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Version: Candidate-3.3

Flat JSON

This topic introduces the basic concepts of the Flat JSON feature and how to use this feature.

Since v2.2.0, StarRocks supports storing JSON data, which allows for more flexible data storage. However, in most query scenarios, users access only the JSON data in the specified path, instead of complete JSON data. The following example stores mandatory fields as fixed fields and packages fields that frequently change with business as JSON data.

SELECT
time,
event,
user,
get_json_string(remain_json, "$.from_system"),
get_json_string(remain_json, "$.tag")
FROM logs;

However, during queries, the performance of JSON data is not as good as standard data types such as INT and STRING due to the following reasons:

  • JSON is a semi-structured data type for which the structure of each row of data must be stored. This occupies a lot of storage and has low compression efficiency.
  • When querying JSON data, the data structure must be detected based on runtime data, which makes it difficult to achieve vectorized optimization.
  • When querying JSON data, the complete JSON data must be read, including a large number of redundant fields.

StarRocks introduces the Flat JSON feature in v3.3 to optimize the query performance of JSON data and reduce the cost of using JSON.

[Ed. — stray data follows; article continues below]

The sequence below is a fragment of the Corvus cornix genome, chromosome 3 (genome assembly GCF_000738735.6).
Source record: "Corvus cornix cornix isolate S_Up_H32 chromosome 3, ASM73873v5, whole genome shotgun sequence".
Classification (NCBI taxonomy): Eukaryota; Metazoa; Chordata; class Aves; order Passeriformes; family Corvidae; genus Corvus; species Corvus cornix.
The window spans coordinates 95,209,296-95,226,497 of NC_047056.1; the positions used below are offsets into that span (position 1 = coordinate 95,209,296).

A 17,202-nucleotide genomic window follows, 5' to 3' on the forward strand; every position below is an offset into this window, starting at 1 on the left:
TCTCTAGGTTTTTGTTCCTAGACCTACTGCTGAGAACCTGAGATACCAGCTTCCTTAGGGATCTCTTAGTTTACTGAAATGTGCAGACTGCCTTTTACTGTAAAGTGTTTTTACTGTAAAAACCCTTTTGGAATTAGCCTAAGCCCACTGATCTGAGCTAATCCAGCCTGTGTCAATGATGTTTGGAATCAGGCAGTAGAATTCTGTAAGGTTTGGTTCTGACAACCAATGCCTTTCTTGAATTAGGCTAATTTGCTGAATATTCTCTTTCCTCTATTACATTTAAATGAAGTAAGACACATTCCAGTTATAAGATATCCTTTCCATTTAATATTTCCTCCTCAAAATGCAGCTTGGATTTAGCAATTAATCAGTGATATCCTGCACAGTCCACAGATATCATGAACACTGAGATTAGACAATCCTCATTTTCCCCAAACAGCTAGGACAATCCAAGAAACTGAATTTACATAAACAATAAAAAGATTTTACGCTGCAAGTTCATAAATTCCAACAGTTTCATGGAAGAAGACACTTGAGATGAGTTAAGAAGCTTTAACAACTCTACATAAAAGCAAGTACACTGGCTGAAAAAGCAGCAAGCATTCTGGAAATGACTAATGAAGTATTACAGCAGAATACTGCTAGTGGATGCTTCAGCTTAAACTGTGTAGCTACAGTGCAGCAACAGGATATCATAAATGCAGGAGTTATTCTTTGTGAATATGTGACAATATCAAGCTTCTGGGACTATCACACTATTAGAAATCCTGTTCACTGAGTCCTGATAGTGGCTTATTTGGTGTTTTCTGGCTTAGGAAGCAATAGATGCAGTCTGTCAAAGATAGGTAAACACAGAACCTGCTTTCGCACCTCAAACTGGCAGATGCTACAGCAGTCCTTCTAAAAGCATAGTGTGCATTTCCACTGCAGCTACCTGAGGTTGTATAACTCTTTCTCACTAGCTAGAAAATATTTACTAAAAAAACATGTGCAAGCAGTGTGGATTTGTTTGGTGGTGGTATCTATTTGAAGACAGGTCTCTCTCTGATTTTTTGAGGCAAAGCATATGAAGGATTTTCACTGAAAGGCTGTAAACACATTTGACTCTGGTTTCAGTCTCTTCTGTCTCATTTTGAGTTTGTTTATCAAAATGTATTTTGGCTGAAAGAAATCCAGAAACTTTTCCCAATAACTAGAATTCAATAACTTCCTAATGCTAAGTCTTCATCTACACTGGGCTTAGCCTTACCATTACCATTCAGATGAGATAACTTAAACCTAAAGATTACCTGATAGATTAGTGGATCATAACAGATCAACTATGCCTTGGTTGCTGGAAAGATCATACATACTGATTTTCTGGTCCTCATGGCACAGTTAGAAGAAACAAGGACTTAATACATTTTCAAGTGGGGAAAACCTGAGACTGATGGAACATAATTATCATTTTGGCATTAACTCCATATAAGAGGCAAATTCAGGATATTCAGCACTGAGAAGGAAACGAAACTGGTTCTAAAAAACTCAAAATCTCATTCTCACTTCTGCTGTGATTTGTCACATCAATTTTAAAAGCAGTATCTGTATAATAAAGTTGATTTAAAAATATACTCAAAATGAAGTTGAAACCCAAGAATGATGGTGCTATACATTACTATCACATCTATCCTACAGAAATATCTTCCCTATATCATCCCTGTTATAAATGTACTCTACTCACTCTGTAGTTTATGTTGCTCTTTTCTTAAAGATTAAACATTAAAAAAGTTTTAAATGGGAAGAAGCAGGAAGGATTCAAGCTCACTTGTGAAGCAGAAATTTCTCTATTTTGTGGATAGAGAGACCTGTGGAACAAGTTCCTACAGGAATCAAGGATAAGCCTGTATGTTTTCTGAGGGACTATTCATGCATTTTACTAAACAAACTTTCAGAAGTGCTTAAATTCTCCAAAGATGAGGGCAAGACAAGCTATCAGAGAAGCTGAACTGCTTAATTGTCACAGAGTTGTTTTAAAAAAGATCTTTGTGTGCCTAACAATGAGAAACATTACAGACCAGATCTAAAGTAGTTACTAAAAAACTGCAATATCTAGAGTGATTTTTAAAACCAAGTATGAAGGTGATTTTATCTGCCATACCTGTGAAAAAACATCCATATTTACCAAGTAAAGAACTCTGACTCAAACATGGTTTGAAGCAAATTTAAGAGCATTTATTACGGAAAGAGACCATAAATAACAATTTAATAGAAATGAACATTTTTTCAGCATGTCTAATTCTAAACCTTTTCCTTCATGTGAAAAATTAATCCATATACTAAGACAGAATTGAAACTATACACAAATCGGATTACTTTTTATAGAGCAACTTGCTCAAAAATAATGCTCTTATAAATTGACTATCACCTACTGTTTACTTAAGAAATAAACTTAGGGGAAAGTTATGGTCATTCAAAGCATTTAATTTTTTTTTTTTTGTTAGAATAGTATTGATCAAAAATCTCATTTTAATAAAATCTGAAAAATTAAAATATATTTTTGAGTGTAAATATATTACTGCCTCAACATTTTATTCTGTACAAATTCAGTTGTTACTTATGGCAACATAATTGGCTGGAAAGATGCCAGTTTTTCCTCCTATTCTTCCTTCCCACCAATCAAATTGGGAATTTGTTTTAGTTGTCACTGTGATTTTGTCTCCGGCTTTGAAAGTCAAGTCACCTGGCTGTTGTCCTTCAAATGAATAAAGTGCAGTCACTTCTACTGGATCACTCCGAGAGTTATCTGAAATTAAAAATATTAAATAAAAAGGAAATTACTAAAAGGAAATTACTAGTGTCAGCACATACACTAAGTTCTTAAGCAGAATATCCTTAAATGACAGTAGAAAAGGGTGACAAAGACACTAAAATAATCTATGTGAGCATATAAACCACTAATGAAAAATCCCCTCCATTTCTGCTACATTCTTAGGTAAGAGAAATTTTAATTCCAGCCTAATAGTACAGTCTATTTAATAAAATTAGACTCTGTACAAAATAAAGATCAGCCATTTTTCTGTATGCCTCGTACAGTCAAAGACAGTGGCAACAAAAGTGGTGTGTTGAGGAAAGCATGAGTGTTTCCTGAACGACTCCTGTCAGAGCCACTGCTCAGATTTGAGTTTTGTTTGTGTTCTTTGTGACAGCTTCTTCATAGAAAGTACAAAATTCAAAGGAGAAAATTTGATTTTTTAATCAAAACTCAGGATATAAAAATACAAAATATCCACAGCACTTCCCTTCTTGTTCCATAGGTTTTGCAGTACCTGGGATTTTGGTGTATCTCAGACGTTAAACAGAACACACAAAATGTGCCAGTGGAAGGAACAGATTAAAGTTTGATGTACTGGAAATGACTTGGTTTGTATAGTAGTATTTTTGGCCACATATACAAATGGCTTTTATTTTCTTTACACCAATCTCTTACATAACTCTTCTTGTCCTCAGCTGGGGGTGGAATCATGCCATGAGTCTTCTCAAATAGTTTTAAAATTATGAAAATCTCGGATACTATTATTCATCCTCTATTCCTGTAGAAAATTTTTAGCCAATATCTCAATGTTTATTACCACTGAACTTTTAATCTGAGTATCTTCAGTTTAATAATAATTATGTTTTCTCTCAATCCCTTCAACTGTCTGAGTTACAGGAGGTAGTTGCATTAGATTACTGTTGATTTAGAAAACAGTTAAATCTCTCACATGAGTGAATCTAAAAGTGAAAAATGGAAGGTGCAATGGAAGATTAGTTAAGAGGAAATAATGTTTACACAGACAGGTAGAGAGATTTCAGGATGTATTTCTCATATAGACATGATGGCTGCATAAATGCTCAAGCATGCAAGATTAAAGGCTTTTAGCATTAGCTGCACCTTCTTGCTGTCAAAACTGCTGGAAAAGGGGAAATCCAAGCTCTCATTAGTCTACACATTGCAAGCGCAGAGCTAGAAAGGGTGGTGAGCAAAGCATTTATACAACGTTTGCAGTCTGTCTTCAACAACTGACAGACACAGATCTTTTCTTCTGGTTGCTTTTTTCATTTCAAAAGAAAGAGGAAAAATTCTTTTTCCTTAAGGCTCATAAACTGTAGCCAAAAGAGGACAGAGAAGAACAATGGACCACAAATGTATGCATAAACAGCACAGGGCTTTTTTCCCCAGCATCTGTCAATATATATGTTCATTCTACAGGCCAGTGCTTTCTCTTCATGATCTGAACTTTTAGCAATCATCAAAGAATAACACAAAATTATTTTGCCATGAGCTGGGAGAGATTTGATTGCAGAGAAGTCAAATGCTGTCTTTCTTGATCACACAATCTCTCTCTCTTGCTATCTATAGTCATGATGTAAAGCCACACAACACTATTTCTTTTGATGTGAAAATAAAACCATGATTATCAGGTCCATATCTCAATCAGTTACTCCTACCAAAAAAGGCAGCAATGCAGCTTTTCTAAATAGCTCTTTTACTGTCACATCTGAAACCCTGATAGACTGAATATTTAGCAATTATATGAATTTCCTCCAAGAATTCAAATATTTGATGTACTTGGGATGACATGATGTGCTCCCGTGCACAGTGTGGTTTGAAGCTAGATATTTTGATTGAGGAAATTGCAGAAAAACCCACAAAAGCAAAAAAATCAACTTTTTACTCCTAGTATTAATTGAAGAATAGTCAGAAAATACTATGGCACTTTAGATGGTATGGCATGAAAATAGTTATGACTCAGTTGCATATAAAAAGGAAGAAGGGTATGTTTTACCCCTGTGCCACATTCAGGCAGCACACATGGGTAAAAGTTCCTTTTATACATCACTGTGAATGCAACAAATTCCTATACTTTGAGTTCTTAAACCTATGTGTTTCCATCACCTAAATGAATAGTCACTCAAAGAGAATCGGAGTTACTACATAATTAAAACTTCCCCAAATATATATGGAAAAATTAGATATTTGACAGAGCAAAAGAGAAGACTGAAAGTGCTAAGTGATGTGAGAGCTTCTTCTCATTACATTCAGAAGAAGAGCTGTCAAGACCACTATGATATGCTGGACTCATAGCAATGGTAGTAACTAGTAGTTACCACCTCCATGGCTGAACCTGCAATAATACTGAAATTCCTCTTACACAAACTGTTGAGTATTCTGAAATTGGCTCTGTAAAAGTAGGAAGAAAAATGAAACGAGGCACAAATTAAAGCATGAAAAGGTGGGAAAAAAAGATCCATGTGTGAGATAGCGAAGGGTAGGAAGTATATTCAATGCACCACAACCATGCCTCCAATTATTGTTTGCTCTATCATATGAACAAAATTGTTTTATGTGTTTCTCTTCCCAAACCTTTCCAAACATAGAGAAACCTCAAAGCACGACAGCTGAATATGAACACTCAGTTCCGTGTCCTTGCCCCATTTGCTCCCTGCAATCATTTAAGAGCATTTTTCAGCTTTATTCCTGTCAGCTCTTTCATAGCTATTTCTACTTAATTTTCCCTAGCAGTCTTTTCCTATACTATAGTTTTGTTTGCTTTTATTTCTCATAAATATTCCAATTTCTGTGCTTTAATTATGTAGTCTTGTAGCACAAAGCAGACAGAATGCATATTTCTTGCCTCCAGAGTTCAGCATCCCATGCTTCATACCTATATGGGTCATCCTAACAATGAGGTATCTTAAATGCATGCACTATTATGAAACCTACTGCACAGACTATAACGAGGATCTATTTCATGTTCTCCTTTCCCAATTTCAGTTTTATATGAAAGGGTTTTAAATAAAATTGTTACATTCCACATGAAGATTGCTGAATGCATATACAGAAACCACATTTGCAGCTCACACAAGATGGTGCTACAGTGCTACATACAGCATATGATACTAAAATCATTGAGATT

What is Flat JSON?

The core principle of Flat JSON is to detect JSON data during data loading and extract common fields from the JSON data as standard data types for storage. During querying, these common fields can be directly queried to accelerate the query speed of JSON. Example data:

1, {"a": 1, "b": 21, "c": 3, "d": 4}
2, {"a": 2, "b": 22, "d": 4}
3, {"a": 3, "b": 23, "d": [1, 2, 3, 4]}
4, {"a": 4, "b": 24, "d": null}
5, {"a": 5, "b": 25, "d": null}
6, {"c": 6, "d": 1}

The a and b fields exist in most rows and their data types are similar (both INT). Therefore, the data of the a and b fields can be read from the JSON data and stored separately as two INT columns. If a query is destined for these two columns, the data can be directly read without the need to read other columns, reducing the processing overhead of JSON structure during computation.